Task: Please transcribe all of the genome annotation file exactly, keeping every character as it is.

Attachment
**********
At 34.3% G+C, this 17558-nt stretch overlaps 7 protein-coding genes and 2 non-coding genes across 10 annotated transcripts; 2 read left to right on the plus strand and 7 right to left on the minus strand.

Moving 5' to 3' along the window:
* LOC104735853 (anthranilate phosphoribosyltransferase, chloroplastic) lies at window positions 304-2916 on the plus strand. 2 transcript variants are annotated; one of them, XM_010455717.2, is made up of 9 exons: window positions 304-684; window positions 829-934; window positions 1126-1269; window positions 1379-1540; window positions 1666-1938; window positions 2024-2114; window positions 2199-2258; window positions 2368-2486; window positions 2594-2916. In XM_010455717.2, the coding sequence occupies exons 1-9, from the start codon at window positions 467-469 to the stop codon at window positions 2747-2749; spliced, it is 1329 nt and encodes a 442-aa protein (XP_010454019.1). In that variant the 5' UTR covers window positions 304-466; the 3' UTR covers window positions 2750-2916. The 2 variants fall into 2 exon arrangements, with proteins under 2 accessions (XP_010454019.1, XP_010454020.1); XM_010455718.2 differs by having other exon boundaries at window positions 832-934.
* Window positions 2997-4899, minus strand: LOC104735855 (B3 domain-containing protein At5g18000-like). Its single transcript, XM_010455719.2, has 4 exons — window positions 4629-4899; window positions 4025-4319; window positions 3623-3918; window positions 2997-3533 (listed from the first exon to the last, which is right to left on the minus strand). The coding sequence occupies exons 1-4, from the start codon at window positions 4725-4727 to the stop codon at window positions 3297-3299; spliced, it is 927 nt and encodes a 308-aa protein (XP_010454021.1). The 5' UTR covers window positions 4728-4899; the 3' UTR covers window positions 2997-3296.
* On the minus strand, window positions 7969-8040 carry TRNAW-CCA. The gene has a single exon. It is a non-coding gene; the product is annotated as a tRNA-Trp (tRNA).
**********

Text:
At 34.3% G+C, this 17558-nt stretch overlaps 7 protein-coding genes and 2 non-coding genes across 10 annotated transcripts; 2 read left to right on the plus strand and 7 right to left on the minus strand.

Moving 5' to 3' along the window:
* LOC104735853 (anthranilate phosphoribosyltransferase, chloroplastic) lies at window positions 304-2916 on the plus strand. 2 transcript variants are annotated; one of them, XM_010455717.2, is made up of 9 exons: window positions 304-684; window positions 829-934; window positions 1126-1269; window positions 1379-1540; window positions 1666-1938; window positions 2024-2114; window positions 2199-2258; window positions 2368-2486; window positions 2594-2916. In XM_010455717.2, the coding sequence occupies exons 1-9, from the start codon at window positions 467-469 to the stop codon at window positions 2747-2749; spliced, it is 1329 nt and encodes a 442-aa protein (XP_010454019.1). In that variant the 5' UTR covers window positions 304-466; the 3' UTR covers window positions 2750-2916. The 2 variants fall into 2 exon arrangements, with proteins under 2 accessions (XP_010454019.1, XP_010454020.1); XM_010455718.2 differs by having other exon boundaries at window positions 832-934.
* Window positions 2997-4899, minus strand: LOC104735855 (B3 domain-containing protein At5g18000-like). Its single transcript, XM_010455719.2, has 4 exons — window positions 4629-4899; window positions 4025-4319; window positions 3623-3918; window positions 2997-3533 (listed from the first exon to the last, which is right to left on the minus strand). The coding sequence occupies exons 1-4, from the start codon at window positions 4725-4727 to the stop codon at window positions 3297-3299; spliced, it is 927 nt and encodes a 308-aa protein (XP_010454021.1). The 5' UTR covers window positions 4728-4899; the 3' UTR covers window positions 2997-3296.
* On the minus strand, window positions 7969-8040 carry TRNAW-CCA. The gene has a single exon. It is a non-coding gene; the product is annotated as a tRNA-Trp (tRNA).